Concern for future of the Rye Heritage Centre

Rye Heritage Centre
Rye Heritage Centre

The Rye Heritage Centre could be repurposed as Rye Town Council looks to provide services in a ‘more cost-effective manner’.

The cost-cutting measures could put the future of the Rye town model, which is stored at the heritage centre, into doubt.

Richard Farhall, Rye Town Council clerk, said: “The town council is exploring ways it could deliver the services provided from the Heritage Centre in a more cost-effective manner.

“Relocating services and repurposing the Heritage Centre are being considered as part of this review.

“A statement will be released once the council has formed a view on the best way forward in 2020.”

Some residents are concerned the model will be placed into storage, while an information desk will be moved into the town hall and the heritage centre will be closed.

A full council meeting of Rye Town Council will be held at the Town Hall, Market Street, Rye, on Monday (October 28) at 7pm.

At this meeting, the council is expected to receive a verbal overview from Louisa O’Shaughnessy, the heritage centre manager, as well as monitor the centre’s income and expenditure against its budget to September 30, 2019.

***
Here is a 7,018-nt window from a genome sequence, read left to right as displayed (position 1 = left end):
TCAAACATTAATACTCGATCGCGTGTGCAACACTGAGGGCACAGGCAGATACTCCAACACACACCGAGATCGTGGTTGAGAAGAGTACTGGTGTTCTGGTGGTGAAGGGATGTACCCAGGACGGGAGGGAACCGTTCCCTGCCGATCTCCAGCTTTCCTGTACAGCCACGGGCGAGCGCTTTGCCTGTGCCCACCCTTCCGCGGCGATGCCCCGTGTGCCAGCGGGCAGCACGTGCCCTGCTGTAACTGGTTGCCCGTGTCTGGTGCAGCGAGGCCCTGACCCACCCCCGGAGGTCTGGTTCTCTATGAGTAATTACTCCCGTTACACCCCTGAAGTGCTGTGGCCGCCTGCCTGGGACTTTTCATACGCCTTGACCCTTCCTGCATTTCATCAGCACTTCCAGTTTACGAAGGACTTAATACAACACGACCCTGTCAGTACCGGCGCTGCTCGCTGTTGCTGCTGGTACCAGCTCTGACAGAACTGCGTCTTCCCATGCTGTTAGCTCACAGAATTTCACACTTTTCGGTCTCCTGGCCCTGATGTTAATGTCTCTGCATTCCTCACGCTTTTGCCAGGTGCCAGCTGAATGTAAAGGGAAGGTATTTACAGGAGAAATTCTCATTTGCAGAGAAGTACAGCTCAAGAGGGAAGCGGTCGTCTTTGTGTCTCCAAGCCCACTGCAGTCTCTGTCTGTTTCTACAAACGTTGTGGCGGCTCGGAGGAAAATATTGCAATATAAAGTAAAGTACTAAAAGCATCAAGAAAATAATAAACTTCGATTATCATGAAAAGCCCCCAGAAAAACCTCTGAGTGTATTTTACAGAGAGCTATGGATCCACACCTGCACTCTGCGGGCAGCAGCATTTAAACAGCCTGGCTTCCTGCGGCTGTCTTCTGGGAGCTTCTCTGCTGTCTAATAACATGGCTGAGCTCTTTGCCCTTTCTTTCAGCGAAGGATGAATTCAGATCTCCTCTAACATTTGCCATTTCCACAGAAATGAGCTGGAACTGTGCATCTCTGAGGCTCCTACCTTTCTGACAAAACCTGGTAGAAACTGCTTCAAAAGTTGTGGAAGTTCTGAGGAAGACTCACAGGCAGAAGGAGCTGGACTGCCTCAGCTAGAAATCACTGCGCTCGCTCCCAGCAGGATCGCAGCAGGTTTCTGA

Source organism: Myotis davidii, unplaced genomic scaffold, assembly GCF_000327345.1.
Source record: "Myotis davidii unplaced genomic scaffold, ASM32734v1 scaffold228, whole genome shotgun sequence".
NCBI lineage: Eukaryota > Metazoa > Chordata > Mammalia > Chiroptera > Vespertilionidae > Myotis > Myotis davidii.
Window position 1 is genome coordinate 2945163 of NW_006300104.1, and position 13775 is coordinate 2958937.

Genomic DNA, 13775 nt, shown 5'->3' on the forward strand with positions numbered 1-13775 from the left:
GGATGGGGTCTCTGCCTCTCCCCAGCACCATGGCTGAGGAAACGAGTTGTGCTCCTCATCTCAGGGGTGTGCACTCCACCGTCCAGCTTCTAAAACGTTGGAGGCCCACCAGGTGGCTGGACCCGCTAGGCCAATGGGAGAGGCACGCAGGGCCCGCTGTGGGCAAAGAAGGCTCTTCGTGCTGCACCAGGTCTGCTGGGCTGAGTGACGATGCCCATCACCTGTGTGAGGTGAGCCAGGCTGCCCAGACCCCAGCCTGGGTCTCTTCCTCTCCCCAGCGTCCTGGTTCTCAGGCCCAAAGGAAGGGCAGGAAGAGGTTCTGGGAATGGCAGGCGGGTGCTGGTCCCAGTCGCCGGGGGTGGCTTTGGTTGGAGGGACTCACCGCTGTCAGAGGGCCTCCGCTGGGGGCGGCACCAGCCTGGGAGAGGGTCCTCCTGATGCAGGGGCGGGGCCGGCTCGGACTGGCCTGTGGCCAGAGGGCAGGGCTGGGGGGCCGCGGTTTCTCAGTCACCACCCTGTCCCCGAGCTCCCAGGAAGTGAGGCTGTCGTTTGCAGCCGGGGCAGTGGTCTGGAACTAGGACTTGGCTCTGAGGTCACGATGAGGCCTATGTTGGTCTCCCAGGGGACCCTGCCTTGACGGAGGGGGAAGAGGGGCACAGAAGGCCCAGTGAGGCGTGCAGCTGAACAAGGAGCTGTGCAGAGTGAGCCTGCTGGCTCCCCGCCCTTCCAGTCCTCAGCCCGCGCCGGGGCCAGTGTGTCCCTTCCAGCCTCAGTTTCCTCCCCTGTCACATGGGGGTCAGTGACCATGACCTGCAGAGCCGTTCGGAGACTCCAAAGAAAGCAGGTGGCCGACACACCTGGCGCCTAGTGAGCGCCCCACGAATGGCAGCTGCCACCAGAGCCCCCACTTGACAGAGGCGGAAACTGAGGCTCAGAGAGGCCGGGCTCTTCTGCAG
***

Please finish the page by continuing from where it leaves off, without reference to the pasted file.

Ahead of the meeting, Barbara King, from Saltcote Place, said: “As a local business of 22 years, who relies on this service the way it is, I’m extremely disappointed that it has come to this.

“The Rye town model is very special and people come from far and wide to see it. It is a fixture which adds to Rye’s uniqueness, visited regularly by foreign students and tourists who then spend more money in the town.”

The Rye town model was built by Joy and Ted Harland between 1973 and 1976 who spent three years recreating Rye’s architecture to a 1:100 scale.

It is currently housed in a purpose-built theatre in the heritage centre.

Shows which reflect some of the most dramatic episodes in Rye’s long illustrious history – from its early days as a coastal Cinque Port to a smuggling base of the 18th century, via French raids, monastic intrigue, two royal visits and a notorious local crime – take place each day with dramatic sounds and light effects.

The shows cost £3.50 for adults and £1.50 for children aged five to 15. Children under five watch for free.

A spokesman for Rother District Council said: “Rye Heritage Centre is owned and managed by Rye Town Council and any decision regarding its future is a matter for the town council.”